- R. D. Blank and A. L. Boskey, “Genetic collagen diseases: influence of collagen mutations on structure and mechanical behavior,” in Collagen: Structure and Mechanics, P. Fratzl, Ed., Chapter 16, pp. 447–474, Springer Science, Business Media, 2008.
- M. J. Barron, S. T. McDonnell, I. MacKie, and M. J. Dixon, “Hereditary dentine disorders: dentinogenesis imperfecta and dentine dysplasia,” Orphanet Journal of Rare Diseases, vol. 3, no. 1, article 31, 2008.
- D. O. Sillence, A. Senn, and D. M. Danks, “Genetic heterogeneity in osteogenesis imperfecta,” Journal of Medical Genetics, vol. 16, no. 2, pp. 101–116, 1979.
- A. Forlino, W. A. Cabral, A. M. Barnes, and J. C. Marini, “New perspectives on osteogenesis imperfecta: invited review,” Nature Reviews Endocrinology, vol. 7, pp. 540–557, 2011.
- A. Forlino, F. D. Porter, L. Eric J, H. Westphal, and J. C. Marini, “Use of the Cre/lox recombination system to develop a non-lethal knock-in murine model for osteogenesis imperfecta with an α1(I) G349C substitution. Variability in phenotype in BrtlIV mice,” Journal of Biological Chemistry, vol. 274, no. 53, pp. 37923–37931, 1999.
- K. M. Kozloff, A. Carden, C. Bergwitz et al., “Brittle IV mouse model for osteogenesis imperfecta IV demonstrates postpubertal adaptations to improve whole bone strength,” Journal of Bone and Mineral Research, vol. 19, no. 4, pp. 614–622, 2004.
- J. M. Wallace, B. G. Orr, J. C. Marini, and M. M. B. Holl, “Nanoscale morphology of Type I collagen is altered in the Brtl mouse model of Osteogenesis Imperfecta,” Journal of Structural Biology, vol. 173, no. 1, pp. 146–152, 2011.
- T. E. Uveges, P. Collin-Osdoby, W. A. Cabral et al., “Cellular mechanism of decreased bone in Brtl mouse model of OI: imbalance of decreased osteoblast function and increased osteoclasts and their precursors,” Journal of Bone and Mineral Research, vol. 23, no. 12, pp. 1983–1994, 2008.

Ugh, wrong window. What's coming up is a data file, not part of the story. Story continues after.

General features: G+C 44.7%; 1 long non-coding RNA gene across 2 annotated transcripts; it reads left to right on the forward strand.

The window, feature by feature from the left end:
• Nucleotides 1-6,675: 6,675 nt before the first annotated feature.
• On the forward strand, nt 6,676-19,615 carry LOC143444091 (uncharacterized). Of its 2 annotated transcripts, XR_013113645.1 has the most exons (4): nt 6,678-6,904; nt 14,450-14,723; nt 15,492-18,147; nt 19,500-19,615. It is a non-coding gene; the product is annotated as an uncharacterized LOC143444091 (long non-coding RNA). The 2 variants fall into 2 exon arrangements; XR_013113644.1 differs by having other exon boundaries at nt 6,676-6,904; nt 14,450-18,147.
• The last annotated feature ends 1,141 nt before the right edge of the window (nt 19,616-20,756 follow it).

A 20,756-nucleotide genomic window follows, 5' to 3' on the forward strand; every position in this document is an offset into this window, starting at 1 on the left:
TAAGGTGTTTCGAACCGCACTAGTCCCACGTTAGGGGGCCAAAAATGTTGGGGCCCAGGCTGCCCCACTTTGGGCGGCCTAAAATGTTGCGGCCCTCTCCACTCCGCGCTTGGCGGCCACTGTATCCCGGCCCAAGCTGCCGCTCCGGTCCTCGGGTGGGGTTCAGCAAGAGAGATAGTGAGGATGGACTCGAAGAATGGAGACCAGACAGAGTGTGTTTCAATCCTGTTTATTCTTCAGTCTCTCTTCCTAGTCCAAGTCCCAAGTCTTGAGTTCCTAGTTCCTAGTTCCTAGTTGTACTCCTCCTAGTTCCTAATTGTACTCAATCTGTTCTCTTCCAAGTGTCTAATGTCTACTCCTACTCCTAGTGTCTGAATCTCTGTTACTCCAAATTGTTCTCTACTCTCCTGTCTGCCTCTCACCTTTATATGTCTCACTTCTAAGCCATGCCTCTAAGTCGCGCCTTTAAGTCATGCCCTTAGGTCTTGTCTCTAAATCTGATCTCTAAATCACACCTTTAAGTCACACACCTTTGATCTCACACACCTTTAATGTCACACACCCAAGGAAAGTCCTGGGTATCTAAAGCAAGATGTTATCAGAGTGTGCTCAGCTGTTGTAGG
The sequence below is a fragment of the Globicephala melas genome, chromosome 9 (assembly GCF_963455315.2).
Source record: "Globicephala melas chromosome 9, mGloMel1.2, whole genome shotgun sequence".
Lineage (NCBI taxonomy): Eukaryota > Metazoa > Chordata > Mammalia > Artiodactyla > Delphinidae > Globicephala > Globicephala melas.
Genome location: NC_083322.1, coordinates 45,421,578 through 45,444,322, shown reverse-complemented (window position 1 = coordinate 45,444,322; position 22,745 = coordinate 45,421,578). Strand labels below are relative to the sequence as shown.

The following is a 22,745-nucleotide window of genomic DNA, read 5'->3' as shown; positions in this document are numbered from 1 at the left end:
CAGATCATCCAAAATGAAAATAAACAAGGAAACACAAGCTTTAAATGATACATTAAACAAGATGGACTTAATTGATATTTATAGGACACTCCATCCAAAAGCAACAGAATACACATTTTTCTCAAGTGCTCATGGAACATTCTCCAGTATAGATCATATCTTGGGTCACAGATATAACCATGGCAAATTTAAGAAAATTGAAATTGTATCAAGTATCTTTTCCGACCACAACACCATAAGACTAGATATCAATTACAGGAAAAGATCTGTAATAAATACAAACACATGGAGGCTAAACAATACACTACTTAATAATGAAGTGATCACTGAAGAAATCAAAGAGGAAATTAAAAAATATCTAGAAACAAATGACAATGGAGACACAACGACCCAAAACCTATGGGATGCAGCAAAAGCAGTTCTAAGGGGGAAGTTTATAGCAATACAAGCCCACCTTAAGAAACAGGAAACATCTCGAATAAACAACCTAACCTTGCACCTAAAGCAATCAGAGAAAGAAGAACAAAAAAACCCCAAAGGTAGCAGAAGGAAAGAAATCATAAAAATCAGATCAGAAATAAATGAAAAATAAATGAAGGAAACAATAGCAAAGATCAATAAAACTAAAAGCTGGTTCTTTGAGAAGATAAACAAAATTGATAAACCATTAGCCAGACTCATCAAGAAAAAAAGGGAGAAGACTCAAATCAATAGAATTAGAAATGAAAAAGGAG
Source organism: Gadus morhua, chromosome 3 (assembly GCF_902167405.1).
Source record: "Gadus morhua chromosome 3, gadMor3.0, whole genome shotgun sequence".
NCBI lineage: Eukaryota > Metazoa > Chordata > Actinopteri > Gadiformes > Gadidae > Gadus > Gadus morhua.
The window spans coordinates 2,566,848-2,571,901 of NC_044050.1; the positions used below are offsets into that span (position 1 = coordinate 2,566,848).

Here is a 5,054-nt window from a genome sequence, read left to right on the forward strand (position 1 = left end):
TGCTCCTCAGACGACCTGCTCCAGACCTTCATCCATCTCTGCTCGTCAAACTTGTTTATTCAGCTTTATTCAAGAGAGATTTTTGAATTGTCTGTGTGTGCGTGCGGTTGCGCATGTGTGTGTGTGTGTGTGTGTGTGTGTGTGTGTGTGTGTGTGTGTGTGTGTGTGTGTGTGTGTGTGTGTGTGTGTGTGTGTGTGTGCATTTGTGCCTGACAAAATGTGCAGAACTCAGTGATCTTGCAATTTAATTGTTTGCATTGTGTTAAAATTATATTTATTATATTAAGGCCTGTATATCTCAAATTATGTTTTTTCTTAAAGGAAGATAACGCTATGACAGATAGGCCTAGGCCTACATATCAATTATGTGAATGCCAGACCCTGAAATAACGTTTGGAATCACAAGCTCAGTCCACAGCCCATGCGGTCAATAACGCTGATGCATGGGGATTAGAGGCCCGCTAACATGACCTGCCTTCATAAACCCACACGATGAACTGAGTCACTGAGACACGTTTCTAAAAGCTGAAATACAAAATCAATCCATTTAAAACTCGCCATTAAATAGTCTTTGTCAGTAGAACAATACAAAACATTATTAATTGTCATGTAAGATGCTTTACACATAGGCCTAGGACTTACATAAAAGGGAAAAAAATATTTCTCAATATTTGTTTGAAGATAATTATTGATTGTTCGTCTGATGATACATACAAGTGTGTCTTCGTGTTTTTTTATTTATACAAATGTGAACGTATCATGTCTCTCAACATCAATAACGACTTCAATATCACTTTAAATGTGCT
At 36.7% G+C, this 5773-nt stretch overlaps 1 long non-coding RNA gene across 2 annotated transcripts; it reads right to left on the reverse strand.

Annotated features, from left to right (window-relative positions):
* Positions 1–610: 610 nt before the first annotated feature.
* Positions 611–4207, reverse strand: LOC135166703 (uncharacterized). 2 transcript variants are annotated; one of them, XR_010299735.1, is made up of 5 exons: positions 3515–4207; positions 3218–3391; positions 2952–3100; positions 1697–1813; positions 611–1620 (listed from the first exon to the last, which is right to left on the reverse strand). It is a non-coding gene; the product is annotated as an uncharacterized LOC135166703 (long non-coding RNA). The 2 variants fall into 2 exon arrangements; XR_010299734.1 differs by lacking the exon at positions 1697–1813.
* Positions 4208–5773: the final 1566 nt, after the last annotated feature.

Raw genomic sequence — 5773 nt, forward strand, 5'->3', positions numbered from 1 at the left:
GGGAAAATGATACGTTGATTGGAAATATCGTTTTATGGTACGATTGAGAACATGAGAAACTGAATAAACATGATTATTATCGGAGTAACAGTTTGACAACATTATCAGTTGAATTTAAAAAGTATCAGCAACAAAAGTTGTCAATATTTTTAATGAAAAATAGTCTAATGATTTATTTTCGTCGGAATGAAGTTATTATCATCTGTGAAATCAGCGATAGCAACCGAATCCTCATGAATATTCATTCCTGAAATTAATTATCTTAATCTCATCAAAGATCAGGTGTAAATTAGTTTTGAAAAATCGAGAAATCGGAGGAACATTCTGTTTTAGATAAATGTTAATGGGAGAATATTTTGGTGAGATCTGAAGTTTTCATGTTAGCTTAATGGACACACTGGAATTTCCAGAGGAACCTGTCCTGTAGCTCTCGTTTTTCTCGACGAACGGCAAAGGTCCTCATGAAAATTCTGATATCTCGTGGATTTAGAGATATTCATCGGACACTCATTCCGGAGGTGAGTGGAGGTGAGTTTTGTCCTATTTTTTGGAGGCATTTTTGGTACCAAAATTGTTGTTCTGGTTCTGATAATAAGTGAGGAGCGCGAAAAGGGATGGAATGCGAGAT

- A. L. Boskey, M. F. Young, T. Kilts, and K. Verdelis, “Variation in mineral properties in normal and mutant bones and teeth,” Cells Tissues Organs, vol. 181, no. 3-4, pp. 144–153, 2006.
- L. G. Sloofman, K. Verdelis, L. Spevak et al., “Effect of HIP/ribosomal protein L29 deficiency on mineral properties of murine bones and teeth,” Bone, vol. 47, no. 1, pp. 93–101, 2010.
- K. Verdelis, L. Lukashova, E. Atti et al., “MicroCT morphometry analysis of mouse cancellous bone: intra- and inter-system reproducibility,” Bone, vol. 49, no. 3, pp. 580–587, 2011.
- M. Baldassarri, H. C. Margolis, and E. Beniash, “Compositional determinants of mechanical properties of enamel,” Journal of Dental Research, vol. 87, no. 7, pp. 645–649, 2008.
- S. Gourion-Arsiquaud, P. A. West, and A. L. Boskey, “Fourier transform-infrared microspectroscopy and microscopic imaging,” Methods in Molecular Biology, vol. 455, pp. 293–303, 2008.
- A. L. Boskey and R. Mendelsohn, “Infrared spectroscopic characterization of mineralized tissues,” Vibrational Spectroscopy, vol. 38, no. 1-2, pp. 107–114, 2005.
- L. Spevak, C. Flach, T. Hunter, R. Mendelsohn, and A. L. Boskey, “FTIRI parameters describing acid phosphate substitution in biologic hydroxyapatite,” Calcified Tissue International, vol. 92, pp. 418–428, 2013.
- S. G. Kazarian and K. L. A. Chan, “‘Chemical photography’ of drug release,” Macromolecules, vol. 36, pp. 9866–9872, 2003.
- J. P. Simmer, A. S. Richardson, Y. Y. Hu, C. E. Smith, and J. Ching-Chun Hu, “A post-classical theory of enamel biomineralization…and why we need one,” International Journal of Oral Science, vol. 4, pp. 129–134, 2012.
- J. Moradian-Oldak, “Protein-mediated enamel mineralization,” Frontiers in Bioscience, vol. 17, pp. 1996–2023, 2012.
- M. Goldberg, A. B. Kulkarni, M. Young, and A. Boskey, “Dentin: structure, composition and mineralization,” Frontiers in Bioscience, vol. 3, pp. 711–735, 2011.